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dougzdanivsky 09-24-2012 09:45 PM

How to log beef??
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So easy with chicken.. Boneless, skinless, boom..

But all the different beef stuff is driving me nuts!

Is it separable lean and fat? separable lean only? What the hell is separable?

Choice cut? select?

Trimmed to 1/8 fat? Huh??

What would you call this eye of round pot roast, for example, that I trimmed all the fat off of?

200 calorie difference between 1/8 and 0" fat trimmed.. 09-24-2012 11:48 PM

If you cut all visible fat from the roast, I would use the "0 fat" choice. As for the grade of beef, that should be listed on the packaging label (it is required in the US, not sure how it works in other countries). Make sure that you choose your portion as "cooked" or "raw" depending on when/how you are measuring, as this will also make a difference in nutritional values.

Good Luck

dougzdanivsky 09-25-2012 02:55 AM

Yeah the grade wasn't mentioned, and generally isn't in Canada, unless it's prime, just as a selling point..

Thanks! What's the separable part mean? How much marbling in the beef? Isn't that covered (or not, here) by grade? 09-25-2012 04:03 AM

Not sure on the "seperable" but I assume that it is refering to something that can be removed rather than the internal marbeling of the meat. I don't know anything about Canadian packaging, but check to see if it gives any indication on how lean the meat is. Ground meat in the US has labels like "80/20" or "93/7" to let you know the lean to fat ratio.

The amount of fat in a cut of meat is covered by the grade here. If I recall correctly, choice is low grade, select is mid grade, and prime is top grade. The higher the grade, the more tender the meat due to the amount of fat in the muscle tissue.

I hope this helps, and good luck in your journey

dougzdanivsky 09-25-2012 05:34 AM

Yeah, there's nothing like that up here, unfortunately. Thanks, though.. 09-25-2012 06:23 AM

In that case, I would say assume that all cuts of meat are "select" which will put you in the mid of the pack, unless you are sure that it is higher (ex: prime rib) or lower (ex: stew beef). The tougher the meat, the lower the fat content.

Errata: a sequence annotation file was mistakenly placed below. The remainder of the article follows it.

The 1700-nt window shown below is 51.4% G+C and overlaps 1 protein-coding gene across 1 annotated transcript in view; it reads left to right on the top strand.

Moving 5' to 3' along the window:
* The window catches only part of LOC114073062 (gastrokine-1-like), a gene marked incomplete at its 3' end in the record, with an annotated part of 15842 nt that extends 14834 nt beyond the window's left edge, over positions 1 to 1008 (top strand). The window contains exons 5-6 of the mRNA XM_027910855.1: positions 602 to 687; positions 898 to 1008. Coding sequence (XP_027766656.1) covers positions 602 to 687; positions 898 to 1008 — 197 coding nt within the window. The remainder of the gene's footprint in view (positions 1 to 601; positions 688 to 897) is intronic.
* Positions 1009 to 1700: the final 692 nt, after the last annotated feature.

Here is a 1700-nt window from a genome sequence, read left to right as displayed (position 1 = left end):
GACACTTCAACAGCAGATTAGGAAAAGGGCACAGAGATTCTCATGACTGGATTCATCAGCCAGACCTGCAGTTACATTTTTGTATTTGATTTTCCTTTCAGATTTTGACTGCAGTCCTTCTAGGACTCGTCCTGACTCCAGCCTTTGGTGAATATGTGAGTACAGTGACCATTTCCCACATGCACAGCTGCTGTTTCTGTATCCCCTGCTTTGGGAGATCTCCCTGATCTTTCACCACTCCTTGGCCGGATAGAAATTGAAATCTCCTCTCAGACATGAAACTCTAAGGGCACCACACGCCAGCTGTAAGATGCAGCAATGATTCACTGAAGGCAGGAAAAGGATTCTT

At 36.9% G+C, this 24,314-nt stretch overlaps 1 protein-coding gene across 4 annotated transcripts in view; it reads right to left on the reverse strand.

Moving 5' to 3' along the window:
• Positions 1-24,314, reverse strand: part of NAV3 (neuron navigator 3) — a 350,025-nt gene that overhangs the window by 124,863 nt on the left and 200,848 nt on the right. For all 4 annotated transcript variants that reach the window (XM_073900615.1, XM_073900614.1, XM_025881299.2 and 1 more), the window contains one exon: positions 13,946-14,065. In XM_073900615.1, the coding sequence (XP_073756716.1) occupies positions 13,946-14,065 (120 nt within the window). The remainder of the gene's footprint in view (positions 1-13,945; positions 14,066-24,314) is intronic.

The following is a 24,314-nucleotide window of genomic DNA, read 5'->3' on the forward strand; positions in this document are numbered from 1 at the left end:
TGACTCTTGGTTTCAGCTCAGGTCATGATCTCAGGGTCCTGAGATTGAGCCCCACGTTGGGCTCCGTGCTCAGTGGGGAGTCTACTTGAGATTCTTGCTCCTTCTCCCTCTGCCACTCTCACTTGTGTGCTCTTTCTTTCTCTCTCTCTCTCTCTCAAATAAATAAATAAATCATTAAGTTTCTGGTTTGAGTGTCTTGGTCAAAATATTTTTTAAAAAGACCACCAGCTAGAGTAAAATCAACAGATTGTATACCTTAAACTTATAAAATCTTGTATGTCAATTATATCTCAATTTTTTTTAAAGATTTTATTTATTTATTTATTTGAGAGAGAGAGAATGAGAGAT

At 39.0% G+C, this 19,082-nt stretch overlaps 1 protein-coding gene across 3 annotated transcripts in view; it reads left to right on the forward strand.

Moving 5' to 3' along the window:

dougzdanivsky 09-25-2012 06:31 AM

Good idea!

cjohnson728 09-25-2012 11:48 AM

If you have trimmed all the fat off, then I would say the "fat not eaten" is appropriate to select; other than that, you just have to go with the cut of meat (steak, roast) and the method of cooking. I see what you're saying, though...just having the choice of "steak" or "roast," for example, gives you quite a range of fat content depending on the cut, and this is not accurately reflected in the options.

My advice would be, for more specific info, to look on the label of your meat (if it has a nutrition label) or google "calories in...." whatever specific cut of anything you eat, then either create a custom food or find something in FitDay that seems closest and enter that.

dougzdanivsky 09-25-2012 04:45 PM

I tried googling different cuts of steaks, and you just get hits for calorie counters with a similar myriad of definitions..

Looks like it's way easier in the States to figure it out.. I'll keep on plugging away, though..

A difference of 100-200 cals can make a big difference, and I'd rather not take beef off the rotation.. 09-25-2012 08:56 PM

If you still can't find the nutrition info on line (check the site I PMd you first) I would always pick the higher calorie cut...better to over estimate than under estimate if you know what I mean. ;)

dougzdanivsky 09-25-2012 09:40 PM

I was thinking the same thing..

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